Why do we need a "rule"? I was under the assumption that people could "vote" any way they liked, regardless of whether these criteria are met. The only purpose of the criteria is to determine whether or not an administrator gets an automatic confirmation vote (requiring 50% approval) or whether three people have to vote against him first. —Spangineer (háblame) 21:25, 6 November 2010 (UTC)Reply
  • I would like to note that we have at least three conflicting standards. as I noted at Wikisource:Administrators#Dmitrismirnov, the standard above is not what the standard on this page says, or not all of it, it says:
Wikisource adopts Meta's policy for inactive administrators, whereby an inactive sysop will have his or her rights removed. An "inactive administrator" is one who has not edited during the past six months and has not made more than 50 edits during the last year.

Wikisource:Adminship#Inactive_admins (emphasis added)

Any sysop inactive on Meta will be desysopped. "Inactivity" is normally defined as fewer than 10 logged actions in the past six months.


  • However, I've realized that's not the half of it. Wikisource:Adminship is not policy, but we do have one and it says:
An inactive user is one who has not edited during the past four months. Inactive users automatically lose their restricted access in their next scheduled confirmation vote unless at least half of the voting community supports continued access. Any user who has lost access due to inactivity may reapply through the regular processes.


  • And that's an exception to our normal rule of confirmations, that three users must oppose thus triggering a vote of confidence. So, I have removed the material here that is conflict with our policy and referenced the policy.--Doug.(talk contribs) 03:38, 8 December 2012 (UTC)Reply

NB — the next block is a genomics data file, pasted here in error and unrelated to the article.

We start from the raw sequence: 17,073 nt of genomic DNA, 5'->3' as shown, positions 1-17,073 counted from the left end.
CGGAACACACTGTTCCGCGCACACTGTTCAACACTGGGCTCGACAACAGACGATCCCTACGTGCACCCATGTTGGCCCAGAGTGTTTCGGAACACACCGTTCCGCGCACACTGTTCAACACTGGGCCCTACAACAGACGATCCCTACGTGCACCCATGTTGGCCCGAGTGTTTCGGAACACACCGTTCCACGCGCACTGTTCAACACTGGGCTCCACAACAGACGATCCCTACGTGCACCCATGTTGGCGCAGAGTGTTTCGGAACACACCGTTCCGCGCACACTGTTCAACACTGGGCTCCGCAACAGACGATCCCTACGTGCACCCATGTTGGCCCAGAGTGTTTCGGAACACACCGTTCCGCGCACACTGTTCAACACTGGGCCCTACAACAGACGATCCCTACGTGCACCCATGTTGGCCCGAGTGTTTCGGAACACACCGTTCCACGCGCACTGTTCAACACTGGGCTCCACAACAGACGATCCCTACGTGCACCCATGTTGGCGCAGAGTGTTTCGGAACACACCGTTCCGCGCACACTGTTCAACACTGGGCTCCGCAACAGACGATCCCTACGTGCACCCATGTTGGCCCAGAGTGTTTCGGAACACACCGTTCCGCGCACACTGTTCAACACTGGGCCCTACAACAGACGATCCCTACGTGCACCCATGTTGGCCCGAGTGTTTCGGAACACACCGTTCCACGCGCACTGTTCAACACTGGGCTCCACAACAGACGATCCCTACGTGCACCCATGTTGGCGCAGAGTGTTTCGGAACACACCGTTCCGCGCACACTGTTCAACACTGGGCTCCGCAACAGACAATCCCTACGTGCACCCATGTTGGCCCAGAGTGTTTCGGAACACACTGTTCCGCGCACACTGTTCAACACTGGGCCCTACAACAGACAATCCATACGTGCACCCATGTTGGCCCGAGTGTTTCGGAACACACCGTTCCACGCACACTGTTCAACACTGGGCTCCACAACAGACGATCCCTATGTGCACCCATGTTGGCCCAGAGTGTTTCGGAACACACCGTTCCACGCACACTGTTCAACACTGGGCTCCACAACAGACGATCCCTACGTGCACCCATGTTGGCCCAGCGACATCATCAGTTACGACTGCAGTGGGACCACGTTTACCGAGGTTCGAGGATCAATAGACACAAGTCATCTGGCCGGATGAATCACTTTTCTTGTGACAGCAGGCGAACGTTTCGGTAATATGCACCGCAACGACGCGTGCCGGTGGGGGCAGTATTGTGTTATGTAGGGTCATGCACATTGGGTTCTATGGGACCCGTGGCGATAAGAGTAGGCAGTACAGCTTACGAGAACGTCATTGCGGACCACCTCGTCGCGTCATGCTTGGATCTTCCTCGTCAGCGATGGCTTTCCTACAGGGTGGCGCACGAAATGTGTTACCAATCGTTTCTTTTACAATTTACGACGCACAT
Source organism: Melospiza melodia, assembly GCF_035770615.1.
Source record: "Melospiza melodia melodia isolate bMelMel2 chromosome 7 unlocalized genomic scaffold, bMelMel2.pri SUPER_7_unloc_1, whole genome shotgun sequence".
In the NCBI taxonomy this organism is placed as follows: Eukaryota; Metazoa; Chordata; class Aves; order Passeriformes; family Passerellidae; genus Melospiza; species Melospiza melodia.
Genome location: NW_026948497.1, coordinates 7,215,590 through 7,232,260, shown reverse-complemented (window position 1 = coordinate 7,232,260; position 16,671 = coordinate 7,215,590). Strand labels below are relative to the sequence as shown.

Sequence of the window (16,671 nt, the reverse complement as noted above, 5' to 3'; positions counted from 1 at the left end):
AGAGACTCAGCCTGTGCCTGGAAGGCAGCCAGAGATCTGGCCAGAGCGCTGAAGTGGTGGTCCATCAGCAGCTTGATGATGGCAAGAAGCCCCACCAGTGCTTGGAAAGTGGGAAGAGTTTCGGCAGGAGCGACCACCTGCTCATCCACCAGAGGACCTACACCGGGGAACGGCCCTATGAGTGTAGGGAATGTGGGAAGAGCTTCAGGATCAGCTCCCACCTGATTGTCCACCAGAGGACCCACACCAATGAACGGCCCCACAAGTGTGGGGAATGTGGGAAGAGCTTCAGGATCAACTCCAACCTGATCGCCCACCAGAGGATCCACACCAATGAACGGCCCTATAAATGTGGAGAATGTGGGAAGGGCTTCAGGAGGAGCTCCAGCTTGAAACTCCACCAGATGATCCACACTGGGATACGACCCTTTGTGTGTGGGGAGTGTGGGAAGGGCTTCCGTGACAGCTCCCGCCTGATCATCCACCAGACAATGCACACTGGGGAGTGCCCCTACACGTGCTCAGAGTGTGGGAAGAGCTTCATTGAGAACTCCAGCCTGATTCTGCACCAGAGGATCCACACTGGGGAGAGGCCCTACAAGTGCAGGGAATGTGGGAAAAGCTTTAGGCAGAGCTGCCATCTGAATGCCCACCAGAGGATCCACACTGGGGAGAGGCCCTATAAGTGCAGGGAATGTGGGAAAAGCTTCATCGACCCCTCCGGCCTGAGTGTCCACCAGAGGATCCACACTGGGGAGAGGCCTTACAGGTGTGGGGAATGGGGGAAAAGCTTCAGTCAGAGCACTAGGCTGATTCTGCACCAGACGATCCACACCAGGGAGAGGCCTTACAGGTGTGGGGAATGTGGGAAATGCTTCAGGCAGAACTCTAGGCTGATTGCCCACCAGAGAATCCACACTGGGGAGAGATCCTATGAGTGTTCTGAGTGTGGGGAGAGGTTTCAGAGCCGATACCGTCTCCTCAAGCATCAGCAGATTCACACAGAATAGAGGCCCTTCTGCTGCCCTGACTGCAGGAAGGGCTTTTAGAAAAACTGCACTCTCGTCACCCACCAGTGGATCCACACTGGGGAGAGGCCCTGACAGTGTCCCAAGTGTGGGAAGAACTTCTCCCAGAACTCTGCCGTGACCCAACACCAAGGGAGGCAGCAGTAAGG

2019 discussion about #obligations


Changes were made to the section about obligations, and after a discussion the text was returned to the status quo. That conversation can be read in the archives (Wikisource:Administrators' noticeboard/Archives/2019, once archiving occurs). The conversation in its original for can be seen at special:permalink/9623713#Obligations / expectations of administratorsbillinghurst sDrewth 08:56, 29 September 2019 (UTC)Reply



I don't see why a smaller project like Wikisource shouldn't be able to implement a policy that any nomination for adminship must be accompanied by twenty maintenance tasks like Category:Works with no header template (fourteen years without a header being added? seriously?) and adding one of the Wikisource:Requested texts (some have been there for at least nine years). Confirmation hearings can require a token obligation as well. At least start cleaning up the terrible backlog.

Lemuritus (purr or yap) 01:16, 24 December 2019 (UTC)Reply

Because they are community obligations, nothing to do with the tools to which you are granted rights. — billinghurst sDrewth 12:59, 24 December 2019 (UTC)Reply
Seriously? There are 17 years of backlogged problems on the wiki, I don't mean "We don't have this work by Noel Coward!", I mean "This is a copyvio", "This has no header" and "90% of texts are uncategorized" - and the best you can offer is that admins shouldn't have any responsibility or obligation to clear a 17-year backlog? That seems ludicrous. Lemuritus (Moving this convo over to Wikisource:Administrators'_noticeboard#Why_not_introduce_some_maintenance_obligations_for_admins? since I assume most people do not watch this talkpage) (talk) 04:01, 2 January 2020 (UTC)Reply